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David Shrier

Associate Fellow, Saïd Business School, University of Oxford

In 2020, the number of companies that were victims of ransomware grew seven-fold. According to cybersecurity company Trustwave, those types of attacks are now the most common security incident.


With the onset of COVID-19, the majority of companies quickly pivoted to allow remote working. But distributed infrastructure and a decentralised workforce have added new vulnerabilities to company networks. It turns out that hackers like working from home as much as employees do.

Ransomware attacks run the gamut of targets. ZDNet reports that they’ve overtaken credit card theft as the top form of cyber crime. Banks are more vulnerable than ever. Larger companies face long downtimes after being hit with a ransomware incident – often taking weeks to restore systems.

Ransomware attacks will continue to threaten companies and executives – with staggering implications for operations, critical systems and even long-term company valuations. What can organisations, especially banks, do to prevent this and reduce the business continuity risks that come with ransomware attacks?

Training changes everything

Every business leader needs models and frameworks to be able to make sensible decisions. According to Wombat Security, an incremental investment in security training results in a median reduction in the annualised risk of phishing attacks by approximately 50% and a median annual return on investment of about five times.

In a recent report published by Accenture, the speed with which organisations find security breaches is faster for those who provide higher levels of training. The best at training found 52% of security breaches in less than 24 hours, compared with only 32% of the rest. How long it takes to resolve a security breach is also an aspect of better training. For leaders who have received training, 65% of all security breaches are fixed within 15 days.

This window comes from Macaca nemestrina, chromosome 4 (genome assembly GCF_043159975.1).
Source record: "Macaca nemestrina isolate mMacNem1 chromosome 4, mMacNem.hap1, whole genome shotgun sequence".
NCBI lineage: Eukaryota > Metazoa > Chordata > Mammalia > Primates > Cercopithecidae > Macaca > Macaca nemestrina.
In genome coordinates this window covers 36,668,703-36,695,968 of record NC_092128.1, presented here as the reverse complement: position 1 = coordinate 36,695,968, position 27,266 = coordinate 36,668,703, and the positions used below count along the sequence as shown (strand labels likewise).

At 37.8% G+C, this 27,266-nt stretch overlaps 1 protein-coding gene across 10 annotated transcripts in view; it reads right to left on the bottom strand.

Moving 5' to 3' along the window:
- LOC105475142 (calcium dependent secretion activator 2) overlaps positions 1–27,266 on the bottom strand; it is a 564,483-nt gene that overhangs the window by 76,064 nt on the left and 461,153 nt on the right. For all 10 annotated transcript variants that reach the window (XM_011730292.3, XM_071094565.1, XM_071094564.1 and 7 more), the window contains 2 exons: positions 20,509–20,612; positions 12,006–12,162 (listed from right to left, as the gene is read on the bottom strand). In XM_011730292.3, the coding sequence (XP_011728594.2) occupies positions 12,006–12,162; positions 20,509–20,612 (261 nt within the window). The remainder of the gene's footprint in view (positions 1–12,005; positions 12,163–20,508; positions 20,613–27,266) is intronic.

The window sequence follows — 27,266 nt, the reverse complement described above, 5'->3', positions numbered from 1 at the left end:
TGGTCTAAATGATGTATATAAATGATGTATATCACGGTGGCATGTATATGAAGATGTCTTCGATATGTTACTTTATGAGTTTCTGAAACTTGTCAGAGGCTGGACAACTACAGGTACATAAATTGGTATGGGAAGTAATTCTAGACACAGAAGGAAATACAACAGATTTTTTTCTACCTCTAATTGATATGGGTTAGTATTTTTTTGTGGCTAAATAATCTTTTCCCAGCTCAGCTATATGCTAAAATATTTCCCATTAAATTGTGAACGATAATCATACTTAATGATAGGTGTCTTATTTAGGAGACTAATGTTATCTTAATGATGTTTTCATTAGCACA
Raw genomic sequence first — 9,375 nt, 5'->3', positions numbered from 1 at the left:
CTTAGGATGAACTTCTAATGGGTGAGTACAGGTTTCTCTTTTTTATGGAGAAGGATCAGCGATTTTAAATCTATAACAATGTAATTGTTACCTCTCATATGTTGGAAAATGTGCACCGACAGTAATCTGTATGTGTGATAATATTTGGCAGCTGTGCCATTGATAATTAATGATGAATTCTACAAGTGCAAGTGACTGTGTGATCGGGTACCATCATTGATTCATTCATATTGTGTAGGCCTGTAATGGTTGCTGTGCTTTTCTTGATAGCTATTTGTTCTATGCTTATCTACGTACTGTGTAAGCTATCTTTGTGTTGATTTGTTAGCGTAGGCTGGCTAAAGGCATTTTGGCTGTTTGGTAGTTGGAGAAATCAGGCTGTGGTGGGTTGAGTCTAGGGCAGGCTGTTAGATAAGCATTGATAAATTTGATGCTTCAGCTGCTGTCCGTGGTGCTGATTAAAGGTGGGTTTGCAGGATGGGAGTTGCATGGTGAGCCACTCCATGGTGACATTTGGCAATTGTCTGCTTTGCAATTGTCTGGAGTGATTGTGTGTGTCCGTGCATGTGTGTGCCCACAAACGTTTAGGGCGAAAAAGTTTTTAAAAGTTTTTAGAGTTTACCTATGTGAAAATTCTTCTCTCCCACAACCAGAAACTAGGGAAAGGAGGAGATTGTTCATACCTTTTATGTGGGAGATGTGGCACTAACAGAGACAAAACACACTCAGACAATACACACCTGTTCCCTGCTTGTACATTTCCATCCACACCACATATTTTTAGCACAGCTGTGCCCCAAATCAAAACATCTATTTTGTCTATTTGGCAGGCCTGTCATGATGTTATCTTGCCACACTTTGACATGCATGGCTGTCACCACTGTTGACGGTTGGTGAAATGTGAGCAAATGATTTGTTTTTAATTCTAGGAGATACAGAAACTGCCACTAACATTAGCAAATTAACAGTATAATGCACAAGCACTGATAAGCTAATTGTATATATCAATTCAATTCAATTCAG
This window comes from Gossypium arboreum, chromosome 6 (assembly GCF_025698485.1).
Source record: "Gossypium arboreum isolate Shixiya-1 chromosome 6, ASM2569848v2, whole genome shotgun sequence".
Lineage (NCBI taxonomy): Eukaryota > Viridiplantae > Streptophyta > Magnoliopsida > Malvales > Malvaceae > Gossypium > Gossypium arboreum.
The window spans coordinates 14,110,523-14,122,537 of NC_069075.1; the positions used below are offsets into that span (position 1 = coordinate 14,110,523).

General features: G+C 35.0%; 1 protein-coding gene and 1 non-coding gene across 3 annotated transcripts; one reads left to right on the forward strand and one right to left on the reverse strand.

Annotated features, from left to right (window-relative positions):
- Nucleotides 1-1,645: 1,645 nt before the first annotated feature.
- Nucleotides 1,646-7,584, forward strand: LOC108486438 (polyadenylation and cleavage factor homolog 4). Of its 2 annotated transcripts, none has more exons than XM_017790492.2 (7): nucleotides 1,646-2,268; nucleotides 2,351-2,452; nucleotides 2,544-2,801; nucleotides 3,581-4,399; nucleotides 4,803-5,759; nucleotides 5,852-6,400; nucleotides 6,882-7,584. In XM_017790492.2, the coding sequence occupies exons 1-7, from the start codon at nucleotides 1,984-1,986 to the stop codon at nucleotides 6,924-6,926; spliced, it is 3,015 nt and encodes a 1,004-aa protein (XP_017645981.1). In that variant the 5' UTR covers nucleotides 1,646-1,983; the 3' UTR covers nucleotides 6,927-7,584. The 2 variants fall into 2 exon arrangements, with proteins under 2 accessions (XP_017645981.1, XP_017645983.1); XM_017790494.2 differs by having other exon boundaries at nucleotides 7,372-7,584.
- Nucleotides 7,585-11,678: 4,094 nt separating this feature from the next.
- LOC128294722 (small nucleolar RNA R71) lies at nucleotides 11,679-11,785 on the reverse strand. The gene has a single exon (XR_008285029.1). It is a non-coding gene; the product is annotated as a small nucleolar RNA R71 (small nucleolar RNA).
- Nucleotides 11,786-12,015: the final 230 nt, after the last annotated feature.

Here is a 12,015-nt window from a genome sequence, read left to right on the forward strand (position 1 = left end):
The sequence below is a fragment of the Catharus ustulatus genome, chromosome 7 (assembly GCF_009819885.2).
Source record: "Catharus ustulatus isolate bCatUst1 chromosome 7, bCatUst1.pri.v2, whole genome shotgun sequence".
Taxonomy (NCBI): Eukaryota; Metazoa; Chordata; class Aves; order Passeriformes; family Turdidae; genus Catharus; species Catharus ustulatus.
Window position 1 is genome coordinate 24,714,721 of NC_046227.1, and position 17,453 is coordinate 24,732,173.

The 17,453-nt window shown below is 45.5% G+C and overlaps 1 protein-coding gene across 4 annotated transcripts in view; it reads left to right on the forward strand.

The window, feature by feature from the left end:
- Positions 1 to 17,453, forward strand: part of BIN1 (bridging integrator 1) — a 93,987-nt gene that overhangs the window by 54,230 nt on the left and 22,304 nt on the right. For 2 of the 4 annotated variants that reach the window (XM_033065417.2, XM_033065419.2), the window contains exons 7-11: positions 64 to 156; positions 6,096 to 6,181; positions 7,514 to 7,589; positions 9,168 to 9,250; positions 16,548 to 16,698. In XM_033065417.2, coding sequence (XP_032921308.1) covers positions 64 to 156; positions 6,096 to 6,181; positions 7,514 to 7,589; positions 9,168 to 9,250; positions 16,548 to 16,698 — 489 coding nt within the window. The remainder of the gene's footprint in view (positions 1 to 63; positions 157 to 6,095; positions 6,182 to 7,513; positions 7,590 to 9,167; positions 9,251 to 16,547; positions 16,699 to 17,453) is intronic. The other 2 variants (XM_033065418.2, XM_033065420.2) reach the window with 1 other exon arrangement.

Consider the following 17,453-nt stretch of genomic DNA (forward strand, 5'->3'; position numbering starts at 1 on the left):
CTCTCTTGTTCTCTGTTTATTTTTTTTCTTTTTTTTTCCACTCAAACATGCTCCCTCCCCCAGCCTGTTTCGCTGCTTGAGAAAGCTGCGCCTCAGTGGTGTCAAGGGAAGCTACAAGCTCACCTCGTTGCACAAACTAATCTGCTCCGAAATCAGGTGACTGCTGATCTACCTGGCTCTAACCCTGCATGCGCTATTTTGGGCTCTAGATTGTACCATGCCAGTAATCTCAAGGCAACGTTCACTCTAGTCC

While progress has been made in improving cybersecurity across the ecosystem, the increased complexity, pace, scale and interdependence overwhelms current defences. Companies require new cybersecurity tools as well as an understanding of how to deploy these new solutions. Without interventions and education, it will be difficult for business leaders to maintain integrity and trust in the emerging technology on which future global growth depends.

While progress has been made in improving cybersecurity across the ecosystem, the increased complexity, pace, scale and interdependence overwhelms current defences.

Choosing the right education

The ability to choose the right cyber security training will determine whether you will develop in your chosen direction and achieve your intended career goals. In addition to understanding the challenges and potential of cyber, the frameworks and vocabulary that enable strategic decision-making and the key competencies required to secure a cyber-resilient future, business leaders must also learn how to work more collaboratively across business functions. It is also important to learn from real-world examples and current industry leaders who have direct experience dealing with ransomware concerns, maintaining business continuity after an attack and managing cyber-risk whilst embracing digital opportunity.

Featuring global subject matter expert Sadie Creese, Professor of Cyber Security, Department of Computer Science, University of Oxford and guest experts from Mastercard, Deutsche Bank and Palo Alto Networks, the six-week, online Oxford Cyber Security for Business Leaders Programme addresses these criteria.

Delivered in collaboration between Saïd Business School, University of Oxford and Esme Learning Solutions, this programme effectively prepares leaders from all industries for the increasingly complex future of cyber security through a highly collaborative, hands on approach to online executive education.

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